CAMP HANSEN, OKINAWA, JAPAN
CAMP HANSEN, Japan - On June 15, 1944, during World War II, the United States Marines, supported by the Army, landed on the beaches of Saipan. The Allied forces spent more than three weeks liberating the island from the Japanese.
More than 70 years later, the significance of that battle and the men who fought there continues to inspire a new generation who fill our ranks today.
Lance Cpl. Vincent T. Mareham was born and raised in a small village named Chalan Kanoa on the island of Saipan. His family of six lived just 100 yards off the coast in a three-bedroom house, making for a cramped living space.
From the start, life for his family was difficult, working hard for everything they had. Like a lot of the population in Saipan, Mareham fished for many of his meals.
“I lived not too far from the ocean,” said Mareham. “My uncles taught me to use my hands or a hook to catch octopus. That is how we ate every day.”
In between fishing and household chores, Mareham attended the local public school. It was during elementary school that he first learned about World War II.
Japanese troops occupied Saipan and Tinian, the Northern Mariana Islands, during World War II and used the islands as a launch point to capture Guam from the U.S. the day after the attack on Pearl Harbor. After retaking Guam in July 1944, the northern islands were identified as key terrain and once recaptured, they were used by the United States military as strategic air bases.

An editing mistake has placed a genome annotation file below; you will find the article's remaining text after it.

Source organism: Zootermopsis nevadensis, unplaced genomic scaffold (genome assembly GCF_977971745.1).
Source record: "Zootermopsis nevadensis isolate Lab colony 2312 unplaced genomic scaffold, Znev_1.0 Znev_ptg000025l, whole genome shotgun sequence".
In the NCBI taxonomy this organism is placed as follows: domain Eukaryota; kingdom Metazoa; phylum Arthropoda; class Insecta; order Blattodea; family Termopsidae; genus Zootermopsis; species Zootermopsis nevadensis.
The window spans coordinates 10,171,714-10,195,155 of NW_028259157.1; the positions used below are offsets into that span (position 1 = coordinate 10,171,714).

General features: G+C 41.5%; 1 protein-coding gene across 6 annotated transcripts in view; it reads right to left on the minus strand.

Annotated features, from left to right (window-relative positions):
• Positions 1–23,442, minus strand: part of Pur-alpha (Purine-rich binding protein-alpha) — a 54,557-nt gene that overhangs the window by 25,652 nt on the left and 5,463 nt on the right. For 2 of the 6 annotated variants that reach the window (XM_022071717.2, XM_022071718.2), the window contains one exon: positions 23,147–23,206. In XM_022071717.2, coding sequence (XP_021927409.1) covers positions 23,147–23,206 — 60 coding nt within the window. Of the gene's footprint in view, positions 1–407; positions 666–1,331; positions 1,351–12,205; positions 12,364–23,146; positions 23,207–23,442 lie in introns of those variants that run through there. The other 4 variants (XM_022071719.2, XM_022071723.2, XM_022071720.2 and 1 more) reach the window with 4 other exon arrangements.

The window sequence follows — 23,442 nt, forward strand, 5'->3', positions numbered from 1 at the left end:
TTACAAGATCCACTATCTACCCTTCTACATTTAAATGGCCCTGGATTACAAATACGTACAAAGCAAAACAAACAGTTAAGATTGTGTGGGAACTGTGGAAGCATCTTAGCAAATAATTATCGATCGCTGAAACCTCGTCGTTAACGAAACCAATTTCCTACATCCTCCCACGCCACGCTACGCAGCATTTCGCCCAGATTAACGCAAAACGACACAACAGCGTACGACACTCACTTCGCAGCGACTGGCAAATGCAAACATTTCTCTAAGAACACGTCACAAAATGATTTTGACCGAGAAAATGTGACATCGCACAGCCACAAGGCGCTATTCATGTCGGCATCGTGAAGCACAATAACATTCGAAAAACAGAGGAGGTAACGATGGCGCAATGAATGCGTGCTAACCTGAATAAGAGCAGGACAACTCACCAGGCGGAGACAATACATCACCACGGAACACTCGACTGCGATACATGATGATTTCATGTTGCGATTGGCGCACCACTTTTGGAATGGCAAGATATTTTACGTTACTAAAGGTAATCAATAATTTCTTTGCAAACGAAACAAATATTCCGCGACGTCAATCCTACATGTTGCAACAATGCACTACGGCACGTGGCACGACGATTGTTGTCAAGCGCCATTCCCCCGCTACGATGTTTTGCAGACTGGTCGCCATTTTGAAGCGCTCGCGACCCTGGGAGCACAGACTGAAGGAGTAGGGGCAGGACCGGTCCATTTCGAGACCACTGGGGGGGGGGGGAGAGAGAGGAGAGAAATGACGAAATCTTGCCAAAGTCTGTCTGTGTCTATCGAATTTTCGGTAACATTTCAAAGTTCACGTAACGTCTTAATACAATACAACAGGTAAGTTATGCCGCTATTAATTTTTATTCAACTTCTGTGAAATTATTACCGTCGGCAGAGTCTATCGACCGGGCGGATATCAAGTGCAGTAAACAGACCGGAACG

“(The Marines) went through hell to liberate my home; that’s why I wanted to join,” said Mereham. “I wanted to repay the Marine Corps.”
Mereham’s determination to become a Marine never wavered as he neared the age of eligibility. Barely into his junior year of high school, he sat across the desk from a Marine recruiter.
When posed with the choice of what he would like to do in the Marines, Mareham saw only one option.
“It was the grunts that went days without food, water and lost their brothers during the battle,” said Mereham. “For that reason, I enlisted as a rifleman. I wanted to live like they did and repay what I felt like was a debt.”
Stepping onto the fabled yellow footprints at Marine Corps recruit training in October of 2010, Mareham also took his first steps on continental American soil.
Mareham successfully completed training at Marine Corps Recruit Depot San Diego, December 2010 and then graduated from the School of Infantry – West, April 2011.
His first assignment as a Marine infantryman was to 2nd Battalion, 1st Marine Regiment, 1st Marine Division, based in Camp Pendleton, Calif., in September 2011.
Now serving with 2/1 as part of the Battalion Landing Team of the forward-deployed 31st Marine Expeditionary Unit in Okinawa, Japan, Mereham feels he is coming closer to honoring the debt.
His unit is preparing to deploy in support of theater security cooperation in the Asia-Pacific, training with allied nations and serving as a force in readiness for the area.
“Just being here in Japan with the 31st MEU and looking to deploy soon, I feel I am giving back to the old Marines that liberated my home,” said Mereham.
The 31st MEU is the only continuously forward-deployed MEU, and is the Marine Corps’ force in readiness in the Asia-Pacific region.
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This work, He fights for the liberation of Saipan, by Cpl Codey Underwood, identified by DVIDS, is free of known copyright restrictions under U.S. copyright law.